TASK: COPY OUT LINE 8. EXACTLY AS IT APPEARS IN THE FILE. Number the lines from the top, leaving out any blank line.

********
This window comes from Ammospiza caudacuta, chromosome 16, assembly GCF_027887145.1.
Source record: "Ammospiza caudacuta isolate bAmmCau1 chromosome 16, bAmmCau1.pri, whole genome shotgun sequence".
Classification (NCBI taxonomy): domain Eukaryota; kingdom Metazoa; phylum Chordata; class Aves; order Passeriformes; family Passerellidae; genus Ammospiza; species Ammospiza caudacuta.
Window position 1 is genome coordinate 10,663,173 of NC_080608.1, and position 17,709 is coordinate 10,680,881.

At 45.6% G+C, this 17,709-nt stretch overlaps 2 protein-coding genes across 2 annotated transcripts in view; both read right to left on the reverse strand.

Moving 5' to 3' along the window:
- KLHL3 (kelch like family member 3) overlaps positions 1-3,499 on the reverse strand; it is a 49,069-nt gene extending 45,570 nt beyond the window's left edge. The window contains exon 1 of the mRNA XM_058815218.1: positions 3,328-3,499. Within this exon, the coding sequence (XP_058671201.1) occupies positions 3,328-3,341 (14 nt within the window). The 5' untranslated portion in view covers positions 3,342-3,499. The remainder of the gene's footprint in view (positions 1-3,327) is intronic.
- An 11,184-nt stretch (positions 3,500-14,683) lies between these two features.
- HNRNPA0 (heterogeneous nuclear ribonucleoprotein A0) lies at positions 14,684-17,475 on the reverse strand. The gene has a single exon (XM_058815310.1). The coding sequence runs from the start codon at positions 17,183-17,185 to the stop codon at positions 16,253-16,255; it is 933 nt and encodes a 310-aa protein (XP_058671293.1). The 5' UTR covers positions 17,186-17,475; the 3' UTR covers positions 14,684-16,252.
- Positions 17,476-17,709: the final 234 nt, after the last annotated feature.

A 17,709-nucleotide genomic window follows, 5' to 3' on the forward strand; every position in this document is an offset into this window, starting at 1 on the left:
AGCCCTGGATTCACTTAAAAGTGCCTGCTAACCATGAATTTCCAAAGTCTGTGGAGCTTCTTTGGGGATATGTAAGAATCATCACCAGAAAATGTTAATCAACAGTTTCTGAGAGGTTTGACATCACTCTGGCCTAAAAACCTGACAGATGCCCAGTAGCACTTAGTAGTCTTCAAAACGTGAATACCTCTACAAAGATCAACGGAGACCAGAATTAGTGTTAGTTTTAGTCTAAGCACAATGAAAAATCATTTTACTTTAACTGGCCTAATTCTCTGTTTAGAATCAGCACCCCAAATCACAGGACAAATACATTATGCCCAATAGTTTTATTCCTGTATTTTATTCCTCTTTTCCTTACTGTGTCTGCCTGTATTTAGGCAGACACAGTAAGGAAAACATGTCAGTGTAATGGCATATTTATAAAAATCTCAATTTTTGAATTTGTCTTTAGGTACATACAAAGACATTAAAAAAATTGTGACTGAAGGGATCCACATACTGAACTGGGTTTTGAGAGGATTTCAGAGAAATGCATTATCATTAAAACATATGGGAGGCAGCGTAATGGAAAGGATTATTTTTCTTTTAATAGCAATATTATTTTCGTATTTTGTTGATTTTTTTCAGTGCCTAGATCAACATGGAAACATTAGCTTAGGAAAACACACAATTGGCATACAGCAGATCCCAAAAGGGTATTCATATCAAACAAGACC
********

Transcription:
- An 11,184-nt stretch (positions 3,500-14,683) lies between these two features.